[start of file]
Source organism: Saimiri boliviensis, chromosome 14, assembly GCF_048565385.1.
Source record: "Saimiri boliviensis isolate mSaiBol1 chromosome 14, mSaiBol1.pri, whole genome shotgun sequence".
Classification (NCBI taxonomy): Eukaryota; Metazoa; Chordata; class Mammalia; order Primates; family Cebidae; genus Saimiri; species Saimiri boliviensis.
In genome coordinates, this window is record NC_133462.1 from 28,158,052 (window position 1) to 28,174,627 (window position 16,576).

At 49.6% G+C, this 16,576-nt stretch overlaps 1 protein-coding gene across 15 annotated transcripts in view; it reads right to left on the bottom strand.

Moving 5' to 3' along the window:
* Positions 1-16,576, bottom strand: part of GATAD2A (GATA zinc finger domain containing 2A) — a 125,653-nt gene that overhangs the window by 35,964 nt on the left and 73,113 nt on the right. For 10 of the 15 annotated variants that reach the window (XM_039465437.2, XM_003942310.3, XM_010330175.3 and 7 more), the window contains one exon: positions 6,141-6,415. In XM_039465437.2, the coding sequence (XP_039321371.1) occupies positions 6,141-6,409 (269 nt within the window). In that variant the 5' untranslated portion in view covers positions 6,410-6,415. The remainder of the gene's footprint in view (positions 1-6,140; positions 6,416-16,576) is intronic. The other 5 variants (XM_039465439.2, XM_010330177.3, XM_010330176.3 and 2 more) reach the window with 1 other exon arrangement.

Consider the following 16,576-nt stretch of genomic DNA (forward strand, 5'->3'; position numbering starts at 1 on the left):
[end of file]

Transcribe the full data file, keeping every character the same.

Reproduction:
Source organism: Saimiri boliviensis, chromosome 14, assembly GCF_048565385.1.
Source record: "Saimiri boliviensis isolate mSaiBol1 chromosome 14, mSaiBol1.pri, whole genome shotgun sequence".
Classification (NCBI taxonomy): Eukaryota; Metazoa; Chordata; class Mammalia; order Primates; family Cebidae; genus Saimiri; species Saimiri boliviensis.
In genome coordinates, this window is record NC_133462.1 from 28,158,052 (window position 1) to 28,174,627 (window position 16,576).

At 49.6% G+C, this 16,576-nt stretch overlaps 1 protein-coding gene across 15 annotated transcripts in view; it reads right to left on the bottom strand.

Moving 5' to 3' along the window:
* Positions 1-16,576, bottom strand: part of GATAD2A (GATA zinc finger domain containing 2A) — a 125,653-nt gene that overhangs the window by 35,964 nt on the left and 73,113 nt on the right. For 10 of the 15 annotated variants that reach the window (XM_039465437.2, XM_003942310.3, XM_010330175.3 and 7 more), the window contains one exon: positions 6,141-6,415. In XM_039465437.2, the coding sequence (XP_039321371.1) occupies positions 6,141-6,409 (269 nt within the window). In that variant the 5' untranslated portion in view covers positions 6,410-6,415. The remainder of the gene's footprint in view (positions 1-6,140; positions 6,416-16,576) is intronic. The other 5 variants (XM_039465439.2, XM_010330177.3, XM_010330176.3 and 2 more) reach the window with 1 other exon arrangement.

Consider the following 16,576-nt stretch of genomic DNA (forward strand, 5'->3'; position numbering starts at 1 on the left):